Resistin is a 12-kDa polypeptide that was initially linked to insulin resistance in animal models [29]. Early reports suggested that resistin is associated with obesity and insulin resistance in rodents. Deletion of the resistin gene reduces the impact of obesity on glucose homeostasis [30]. Conversely, acute administration of resistin impairs glucose tolerance and insulin action [31]. Mice with chronic hyperresistinemia exhibit modest fasting hyperglycemia and glucose intolerance, associated with increased hepatic glucose production in the setting of hyperinsulinemia. These results indicate that chronic hyperresistinemia leads to impairment of glucose homeostasis [32].

A number of studies have examined plasma resistin levels or adipose resistin expression, and have found variable associations with insulin resistance [11,33-35]. A recent large study involving the Framingham offspring cohort found a significant relationship between insulin resistance and resistin. This relationship however was considerably weaker than the relationship with adiponectin, and was lost after adjustment for BMI [36]. Resistin decreases after TZD treatment of humans, although resistin was also decreased by metformin treatment [19]. Therefore, resistin is clearly an important adipokine that likely plays a role in the development of insulin resistance.

An investigation of resistin in OSA will therefore provide a better understanding of the complex interrelation between metabolic disorders, inflammation and cardiovascular involvement.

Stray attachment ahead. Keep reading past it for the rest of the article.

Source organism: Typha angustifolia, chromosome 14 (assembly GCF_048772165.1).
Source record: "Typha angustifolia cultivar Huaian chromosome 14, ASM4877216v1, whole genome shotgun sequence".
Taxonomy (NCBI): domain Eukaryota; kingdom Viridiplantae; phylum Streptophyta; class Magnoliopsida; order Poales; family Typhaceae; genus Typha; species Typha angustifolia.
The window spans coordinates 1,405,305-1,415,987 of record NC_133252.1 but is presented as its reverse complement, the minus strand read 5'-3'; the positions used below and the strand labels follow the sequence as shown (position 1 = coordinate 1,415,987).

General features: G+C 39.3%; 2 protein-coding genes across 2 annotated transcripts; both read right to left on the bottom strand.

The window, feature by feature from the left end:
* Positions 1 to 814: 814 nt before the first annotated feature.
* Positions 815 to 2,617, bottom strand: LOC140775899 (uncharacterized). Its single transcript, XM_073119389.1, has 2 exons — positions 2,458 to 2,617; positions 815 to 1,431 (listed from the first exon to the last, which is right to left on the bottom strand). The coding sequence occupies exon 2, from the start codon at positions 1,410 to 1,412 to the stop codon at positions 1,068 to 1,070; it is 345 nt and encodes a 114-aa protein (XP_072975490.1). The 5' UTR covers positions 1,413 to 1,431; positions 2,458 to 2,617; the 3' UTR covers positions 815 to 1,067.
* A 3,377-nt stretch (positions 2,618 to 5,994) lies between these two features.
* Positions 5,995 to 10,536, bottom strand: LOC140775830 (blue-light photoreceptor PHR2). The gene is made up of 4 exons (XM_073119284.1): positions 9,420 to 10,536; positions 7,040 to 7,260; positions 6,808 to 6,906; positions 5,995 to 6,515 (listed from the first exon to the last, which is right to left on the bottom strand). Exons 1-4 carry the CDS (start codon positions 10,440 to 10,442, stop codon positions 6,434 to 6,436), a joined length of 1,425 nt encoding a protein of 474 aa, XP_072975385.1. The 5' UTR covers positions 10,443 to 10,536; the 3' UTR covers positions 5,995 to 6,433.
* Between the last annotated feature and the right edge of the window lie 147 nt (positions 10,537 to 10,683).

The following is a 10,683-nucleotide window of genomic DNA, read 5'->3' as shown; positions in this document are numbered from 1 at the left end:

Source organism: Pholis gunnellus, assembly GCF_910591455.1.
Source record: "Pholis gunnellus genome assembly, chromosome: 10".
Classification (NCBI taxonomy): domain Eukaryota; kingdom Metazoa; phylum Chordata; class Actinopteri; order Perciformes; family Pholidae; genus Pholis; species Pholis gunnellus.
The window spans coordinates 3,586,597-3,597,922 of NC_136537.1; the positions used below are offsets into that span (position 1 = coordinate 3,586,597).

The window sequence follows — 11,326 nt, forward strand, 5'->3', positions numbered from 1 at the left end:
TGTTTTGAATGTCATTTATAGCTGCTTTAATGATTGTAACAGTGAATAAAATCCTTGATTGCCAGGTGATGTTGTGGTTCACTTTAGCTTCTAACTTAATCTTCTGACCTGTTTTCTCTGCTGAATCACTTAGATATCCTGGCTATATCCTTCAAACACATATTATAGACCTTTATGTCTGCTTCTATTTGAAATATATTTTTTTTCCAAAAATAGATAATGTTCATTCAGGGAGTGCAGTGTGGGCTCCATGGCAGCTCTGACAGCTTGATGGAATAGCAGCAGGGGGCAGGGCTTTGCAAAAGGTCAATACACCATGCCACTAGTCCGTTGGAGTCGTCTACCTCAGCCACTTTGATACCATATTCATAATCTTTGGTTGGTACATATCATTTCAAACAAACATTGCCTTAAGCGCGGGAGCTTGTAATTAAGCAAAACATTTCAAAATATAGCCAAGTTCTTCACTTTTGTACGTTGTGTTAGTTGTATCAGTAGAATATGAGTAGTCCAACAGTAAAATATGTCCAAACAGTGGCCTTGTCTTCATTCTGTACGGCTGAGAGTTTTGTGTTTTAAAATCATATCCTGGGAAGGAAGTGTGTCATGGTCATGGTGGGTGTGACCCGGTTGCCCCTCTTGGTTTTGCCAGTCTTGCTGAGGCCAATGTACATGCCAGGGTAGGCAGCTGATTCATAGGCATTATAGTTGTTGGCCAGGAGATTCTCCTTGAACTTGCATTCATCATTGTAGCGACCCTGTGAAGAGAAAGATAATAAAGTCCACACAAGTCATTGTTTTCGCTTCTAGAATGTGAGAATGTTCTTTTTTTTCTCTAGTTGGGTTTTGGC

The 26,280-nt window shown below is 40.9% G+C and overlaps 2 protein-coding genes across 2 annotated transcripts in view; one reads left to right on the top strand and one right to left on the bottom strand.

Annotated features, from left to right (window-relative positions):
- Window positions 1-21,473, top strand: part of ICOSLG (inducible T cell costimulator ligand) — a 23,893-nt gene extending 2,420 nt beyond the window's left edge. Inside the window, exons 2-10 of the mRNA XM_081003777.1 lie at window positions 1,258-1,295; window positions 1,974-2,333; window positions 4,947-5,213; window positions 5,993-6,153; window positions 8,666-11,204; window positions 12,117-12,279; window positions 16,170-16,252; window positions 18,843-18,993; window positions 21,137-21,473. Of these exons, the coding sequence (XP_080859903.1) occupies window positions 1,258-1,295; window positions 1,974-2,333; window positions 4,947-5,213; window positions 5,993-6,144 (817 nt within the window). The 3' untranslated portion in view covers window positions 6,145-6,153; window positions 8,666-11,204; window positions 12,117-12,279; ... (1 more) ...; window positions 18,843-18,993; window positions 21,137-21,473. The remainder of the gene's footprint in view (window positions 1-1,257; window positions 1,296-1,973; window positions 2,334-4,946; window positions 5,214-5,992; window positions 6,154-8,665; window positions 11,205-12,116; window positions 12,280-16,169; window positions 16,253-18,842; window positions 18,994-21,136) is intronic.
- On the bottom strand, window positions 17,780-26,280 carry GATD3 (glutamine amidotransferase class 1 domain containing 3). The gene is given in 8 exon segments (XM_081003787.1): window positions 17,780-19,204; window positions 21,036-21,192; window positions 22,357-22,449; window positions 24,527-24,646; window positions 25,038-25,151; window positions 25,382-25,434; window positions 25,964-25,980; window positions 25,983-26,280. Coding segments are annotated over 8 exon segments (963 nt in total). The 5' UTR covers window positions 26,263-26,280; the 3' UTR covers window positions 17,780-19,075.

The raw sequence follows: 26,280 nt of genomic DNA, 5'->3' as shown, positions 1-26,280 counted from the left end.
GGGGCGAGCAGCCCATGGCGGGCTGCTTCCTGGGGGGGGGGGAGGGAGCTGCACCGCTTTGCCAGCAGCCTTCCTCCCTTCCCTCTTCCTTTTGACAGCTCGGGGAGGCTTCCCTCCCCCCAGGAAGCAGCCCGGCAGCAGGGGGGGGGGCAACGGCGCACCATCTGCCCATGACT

According to the results of our study there is not a significant difference between the plasma levels of resistin in patients with impaired and normal glucose tolerance. The two groups were comparable regarding the age, BMI, waist circumference and the severity of OSA. The duration of sleep, the average desaturation index and the time spent under SpO2 <90% also did not differ much between the groups.

The analysis of resistin plasma levels on the other hand showed correlation neither to the anthropometric (age, BMI, waist circumference, smoking status), nor to the sleep study or glucometabolic characteristics. The other biomarkers, indicative of insulin resistance and oxidative stress also turned to play no role on resistin plasma levels. Assuming this data it seems that resistin alone is not a trigger of insulin resistance in obese OSA patients. It more likely plays a secondary role in the complex adipokine signaling, accompanying adipose tissue dysfunction.